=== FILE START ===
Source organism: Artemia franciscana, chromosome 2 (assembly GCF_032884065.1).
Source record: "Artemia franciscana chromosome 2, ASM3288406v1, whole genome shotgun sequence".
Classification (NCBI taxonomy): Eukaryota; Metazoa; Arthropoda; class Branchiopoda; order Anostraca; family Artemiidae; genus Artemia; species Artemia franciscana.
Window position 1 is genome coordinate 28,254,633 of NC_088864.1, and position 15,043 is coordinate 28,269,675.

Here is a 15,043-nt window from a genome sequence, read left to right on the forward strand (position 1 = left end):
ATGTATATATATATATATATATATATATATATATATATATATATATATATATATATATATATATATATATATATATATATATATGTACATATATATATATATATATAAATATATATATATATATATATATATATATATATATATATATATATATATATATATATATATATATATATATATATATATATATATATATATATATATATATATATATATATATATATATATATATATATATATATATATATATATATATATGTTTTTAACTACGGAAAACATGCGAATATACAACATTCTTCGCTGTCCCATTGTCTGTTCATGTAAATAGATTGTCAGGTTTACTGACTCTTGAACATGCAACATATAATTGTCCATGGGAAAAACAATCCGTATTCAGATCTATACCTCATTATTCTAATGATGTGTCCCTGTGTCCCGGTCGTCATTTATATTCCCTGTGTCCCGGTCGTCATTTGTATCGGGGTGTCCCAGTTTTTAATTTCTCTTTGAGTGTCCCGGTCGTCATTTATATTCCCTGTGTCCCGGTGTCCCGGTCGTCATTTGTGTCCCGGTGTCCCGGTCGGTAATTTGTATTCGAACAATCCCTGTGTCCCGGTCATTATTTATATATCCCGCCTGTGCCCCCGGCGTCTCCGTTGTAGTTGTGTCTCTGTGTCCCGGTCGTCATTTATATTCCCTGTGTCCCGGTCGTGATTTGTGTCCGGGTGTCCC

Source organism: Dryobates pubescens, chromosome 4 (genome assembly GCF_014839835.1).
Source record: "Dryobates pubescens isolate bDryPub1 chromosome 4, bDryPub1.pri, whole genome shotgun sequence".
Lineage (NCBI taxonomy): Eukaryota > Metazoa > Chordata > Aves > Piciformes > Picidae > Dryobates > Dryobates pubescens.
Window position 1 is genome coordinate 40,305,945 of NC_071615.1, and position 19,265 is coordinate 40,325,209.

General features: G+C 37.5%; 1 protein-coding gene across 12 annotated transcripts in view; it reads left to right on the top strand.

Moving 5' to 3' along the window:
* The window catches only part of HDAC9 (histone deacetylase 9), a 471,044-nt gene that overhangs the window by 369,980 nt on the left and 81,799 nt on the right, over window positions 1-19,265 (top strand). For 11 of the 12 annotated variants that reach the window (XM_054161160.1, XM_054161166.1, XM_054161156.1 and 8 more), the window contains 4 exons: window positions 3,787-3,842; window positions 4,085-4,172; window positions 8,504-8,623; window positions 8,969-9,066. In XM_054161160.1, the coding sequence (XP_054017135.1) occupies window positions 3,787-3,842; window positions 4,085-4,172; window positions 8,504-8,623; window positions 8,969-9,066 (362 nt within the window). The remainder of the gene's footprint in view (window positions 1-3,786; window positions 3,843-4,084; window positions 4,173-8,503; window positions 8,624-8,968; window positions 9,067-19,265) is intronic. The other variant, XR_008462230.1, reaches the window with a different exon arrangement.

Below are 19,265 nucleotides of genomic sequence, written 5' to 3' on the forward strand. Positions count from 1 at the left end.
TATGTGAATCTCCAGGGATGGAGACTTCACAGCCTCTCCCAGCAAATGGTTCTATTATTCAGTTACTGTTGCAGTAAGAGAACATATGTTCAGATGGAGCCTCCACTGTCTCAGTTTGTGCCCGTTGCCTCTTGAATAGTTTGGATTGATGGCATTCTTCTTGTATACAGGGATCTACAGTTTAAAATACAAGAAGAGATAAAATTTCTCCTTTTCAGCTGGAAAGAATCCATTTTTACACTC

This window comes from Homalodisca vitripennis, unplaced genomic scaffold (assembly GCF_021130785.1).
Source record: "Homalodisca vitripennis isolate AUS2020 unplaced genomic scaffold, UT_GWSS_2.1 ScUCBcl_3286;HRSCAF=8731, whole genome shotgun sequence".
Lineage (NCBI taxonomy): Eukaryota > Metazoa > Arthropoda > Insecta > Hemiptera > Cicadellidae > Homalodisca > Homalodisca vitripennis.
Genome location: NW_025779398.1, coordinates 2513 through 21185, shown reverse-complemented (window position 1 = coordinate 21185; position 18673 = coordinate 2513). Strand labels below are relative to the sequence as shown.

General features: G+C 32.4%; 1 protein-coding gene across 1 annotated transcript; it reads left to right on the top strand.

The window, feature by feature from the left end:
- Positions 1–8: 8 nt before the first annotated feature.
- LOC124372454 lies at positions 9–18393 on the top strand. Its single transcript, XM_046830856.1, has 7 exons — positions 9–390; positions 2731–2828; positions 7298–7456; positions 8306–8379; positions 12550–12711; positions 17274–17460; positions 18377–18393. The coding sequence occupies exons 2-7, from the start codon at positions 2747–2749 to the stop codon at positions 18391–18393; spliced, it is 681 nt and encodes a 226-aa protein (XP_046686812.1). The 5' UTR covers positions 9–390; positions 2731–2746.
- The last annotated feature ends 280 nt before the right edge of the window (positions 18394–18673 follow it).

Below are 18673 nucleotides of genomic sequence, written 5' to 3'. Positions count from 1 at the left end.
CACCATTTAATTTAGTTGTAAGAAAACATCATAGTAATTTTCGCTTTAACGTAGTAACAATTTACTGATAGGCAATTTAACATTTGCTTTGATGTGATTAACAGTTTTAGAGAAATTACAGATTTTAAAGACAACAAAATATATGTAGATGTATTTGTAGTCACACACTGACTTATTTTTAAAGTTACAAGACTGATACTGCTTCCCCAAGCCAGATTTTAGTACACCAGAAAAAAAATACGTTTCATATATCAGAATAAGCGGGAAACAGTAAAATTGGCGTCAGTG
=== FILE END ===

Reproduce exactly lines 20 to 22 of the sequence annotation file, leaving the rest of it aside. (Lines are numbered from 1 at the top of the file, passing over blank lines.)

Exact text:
General features: G+C 32.4%; 1 protein-coding gene across 1 annotated transcript; it reads left to right on the top strand.

The window, feature by feature from the left end:
- Positions 1–8: 8 nt before the first annotated feature.